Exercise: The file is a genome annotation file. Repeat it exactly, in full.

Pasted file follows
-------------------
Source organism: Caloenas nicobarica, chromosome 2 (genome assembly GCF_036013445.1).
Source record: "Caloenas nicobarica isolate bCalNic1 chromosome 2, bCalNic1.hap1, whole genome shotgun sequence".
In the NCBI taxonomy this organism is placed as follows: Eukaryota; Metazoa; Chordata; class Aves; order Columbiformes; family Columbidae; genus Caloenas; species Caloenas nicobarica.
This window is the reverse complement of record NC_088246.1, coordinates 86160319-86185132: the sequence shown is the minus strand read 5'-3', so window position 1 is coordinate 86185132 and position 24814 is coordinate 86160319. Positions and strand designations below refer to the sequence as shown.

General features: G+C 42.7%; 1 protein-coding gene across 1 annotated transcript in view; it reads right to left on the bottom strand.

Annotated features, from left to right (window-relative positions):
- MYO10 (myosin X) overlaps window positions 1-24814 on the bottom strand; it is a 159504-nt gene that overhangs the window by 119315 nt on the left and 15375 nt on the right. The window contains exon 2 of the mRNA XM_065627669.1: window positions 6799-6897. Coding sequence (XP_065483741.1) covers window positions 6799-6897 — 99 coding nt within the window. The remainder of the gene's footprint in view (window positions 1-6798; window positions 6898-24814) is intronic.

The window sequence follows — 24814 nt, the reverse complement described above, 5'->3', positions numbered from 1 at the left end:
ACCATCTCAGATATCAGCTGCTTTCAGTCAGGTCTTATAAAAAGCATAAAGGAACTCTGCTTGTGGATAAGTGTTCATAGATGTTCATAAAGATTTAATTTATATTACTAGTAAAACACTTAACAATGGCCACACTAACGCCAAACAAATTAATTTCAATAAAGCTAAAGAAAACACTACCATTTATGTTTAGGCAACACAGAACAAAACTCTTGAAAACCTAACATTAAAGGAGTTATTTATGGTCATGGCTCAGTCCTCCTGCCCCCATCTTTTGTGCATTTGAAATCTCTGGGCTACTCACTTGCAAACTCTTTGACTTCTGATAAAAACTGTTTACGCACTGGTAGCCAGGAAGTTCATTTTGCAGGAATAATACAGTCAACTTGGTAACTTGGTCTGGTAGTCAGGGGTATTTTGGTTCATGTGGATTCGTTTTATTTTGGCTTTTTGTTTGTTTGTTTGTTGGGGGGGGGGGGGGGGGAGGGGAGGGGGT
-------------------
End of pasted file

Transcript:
Source organism: Caloenas nicobarica, chromosome 2 (genome assembly GCF_036013445.1).
Source record: "Caloenas nicobarica isolate bCalNic1 chromosome 2, bCalNic1.hap1, whole genome shotgun sequence".
In the NCBI taxonomy this organism is placed as follows: Eukaryota; Metazoa; Chordata; class Aves; order Columbiformes; family Columbidae; genus Caloenas; species Caloenas nicobarica.
This window is the reverse complement of record NC_088246.1, coordinates 86160319-86185132: the sequence shown is the minus strand read 5'-3', so window position 1 is coordinate 86185132 and position 24814 is coordinate 86160319. Positions and strand designations below refer to the sequence as shown.

General features: G+C 42.7%; 1 protein-coding gene across 1 annotated transcript in view; it reads right to left on the bottom strand.

Annotated features, from left to right (window-relative positions):
- MYO10 (myosin X) overlaps window positions 1-24814 on the bottom strand; it is a 159504-nt gene that overhangs the window by 119315 nt on the left and 15375 nt on the right. The window contains exon 2 of the mRNA XM_065627669.1: window positions 6799-6897. Coding sequence (XP_065483741.1) covers window positions 6799-6897 — 99 coding nt within the window. The remainder of the gene's footprint in view (window positions 1-6798; window positions 6898-24814) is intronic.

The window sequence follows — 24814 nt, the reverse complement described above, 5'->3', positions numbered from 1 at the left end:
ACCATCTCAGATATCAGCTGCTTTCAGTCAGGTCTTATAAAAAGCATAAAGGAACTCTGCTTGTGGATAAGTGTTCATAGATGTTCATAAAGATTTAATTTATATTACTAGTAAAACACTTAACAATGGCCACACTAACGCCAAACAAATTAATTTCAATAAAGCTAAAGAAAACACTACCATTTATGTTTAGGCAACACAGAACAAAACTCTTGAAAACCTAACATTAAAGGAGTTATTTATGGTCATGGCTCAGTCCTCCTGCCCCCATCTTTTGTGCATTTGAAATCTCTGGGCTACTCACTTGCAAACTCTTTGACTTCTGATAAAAACTGTTTACGCACTGGTAGCCAGGAAGTTCATTTTGCAGGAATAATACAGTCAACTTGGTAACTTGGTCTGGTAGTCAGGGGTATTTTGGTTCATGTGGATTCGTTTTATTTTGGCTTTTTGTTTGTTTGTTTGTTGGGGGGGGGGGGGGGGGAGGGGAGGGGGT